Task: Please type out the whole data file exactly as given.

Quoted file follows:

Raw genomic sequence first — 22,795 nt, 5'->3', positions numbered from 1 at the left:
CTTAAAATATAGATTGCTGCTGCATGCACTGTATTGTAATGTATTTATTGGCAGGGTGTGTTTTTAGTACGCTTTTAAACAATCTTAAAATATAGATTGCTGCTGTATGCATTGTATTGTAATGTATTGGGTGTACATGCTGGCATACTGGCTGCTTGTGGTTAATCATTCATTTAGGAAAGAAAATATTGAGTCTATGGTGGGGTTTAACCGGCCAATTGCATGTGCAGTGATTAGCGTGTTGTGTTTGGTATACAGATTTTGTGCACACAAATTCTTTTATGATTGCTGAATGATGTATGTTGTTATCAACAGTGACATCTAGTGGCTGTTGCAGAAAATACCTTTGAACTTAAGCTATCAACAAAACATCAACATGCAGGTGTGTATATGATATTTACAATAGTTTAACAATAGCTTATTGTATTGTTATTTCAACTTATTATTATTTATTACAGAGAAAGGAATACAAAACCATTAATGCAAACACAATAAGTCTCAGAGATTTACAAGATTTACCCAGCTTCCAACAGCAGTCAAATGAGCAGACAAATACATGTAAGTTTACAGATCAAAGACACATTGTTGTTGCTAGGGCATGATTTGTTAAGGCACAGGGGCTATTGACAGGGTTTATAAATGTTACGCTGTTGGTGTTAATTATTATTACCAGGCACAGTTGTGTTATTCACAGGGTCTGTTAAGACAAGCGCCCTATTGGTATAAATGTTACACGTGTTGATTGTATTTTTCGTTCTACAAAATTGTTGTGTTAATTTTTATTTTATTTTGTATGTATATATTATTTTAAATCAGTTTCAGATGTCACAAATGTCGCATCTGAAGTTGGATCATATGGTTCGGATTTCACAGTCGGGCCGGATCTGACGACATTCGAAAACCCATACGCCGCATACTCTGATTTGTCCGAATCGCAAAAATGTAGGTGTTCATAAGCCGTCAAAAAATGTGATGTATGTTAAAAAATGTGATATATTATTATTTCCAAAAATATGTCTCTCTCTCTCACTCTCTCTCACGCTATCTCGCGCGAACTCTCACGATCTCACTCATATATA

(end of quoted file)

Raw genomic sequence first — 22,795 nt, 5'->3', positions numbered from 1 at the left:
CTTAAAATATAGATTGCTGCTGCATGCACTGTATTGTAATGTATTTATTGGCAGGGTGTGTTTTTAGTACGCTTTTAAACAATCTTAAAATATAGATTGCTGCTGTATGCATTGTATTGTAATGTATTGGGTGTACATGCTGGCATACTGGCTGCTTGTGGTTAATCATTCATTTAGGAAAGAAAATATTGAGTCTATGGTGGGGTTTAACCGGCCAATTGCATGTGCAGTGATTAGCGTGTTGTGTTTGGTATACAGATTTTGTGCACACAAATTCTTTTATGATTGCTGAATGATGTATGTTGTTATCAACAGTGACATCTAGTGGCTGTTGCAGAAAATACCTTTGAACTTAAGCTATCAACAAAACATCAACATGCAGGTGTGTATATGATATTTACAATAGTTTAACAATAGCTTATTGTATTGTTATTTCAACTTATTATTATTTATTACAGAGAAAGGAATACAAAACCATTAATGCAAACACAATAAGTCTCAGAGATTTACAAGATTTACCCAGCTTCCAACAGCAGTCAAATGAGCAGACAAATACATGTAAGTTTACAGATCAAAGACACATTGTTGTTGCTAGGGCATGATTTGTTAAGGCACAGGGGCTATTGACAGGGTTTATAAATGTTACGCTGTTGGTGTTAATTATTATTACCAGGCACAGTTGTGTTATTCACAGGGTCTGTTAAGACAAGCGCCCTATTGGTATAAATGTTACACGTGTTGATTGTATTTTTCGTTCTACAAAATTGTTGTGTTAATTTTTATTTTATTTTGTATGTATATATTATTTTAAATCAGTTTCAGATGTCACAAATGTCGCATCTGAAGTTGGATCATATGGTTCGGATTTCACAGTCGGGCCGGATCTGACGACATTCGAAAACCCATACGCCGCATACTCTGATTTGTCCGAATCGCAAAAATGTAGGTGTTCATAAGCCGTCAAAAAATGTGATGTATGTTAAAAAATGTGATATATTATTATTTCCAAAAATATGTCTCTCTCTCTCACTCTCTCTCACGCTATCTCGCGCGAACTCTCACGATCTCACTCATATATA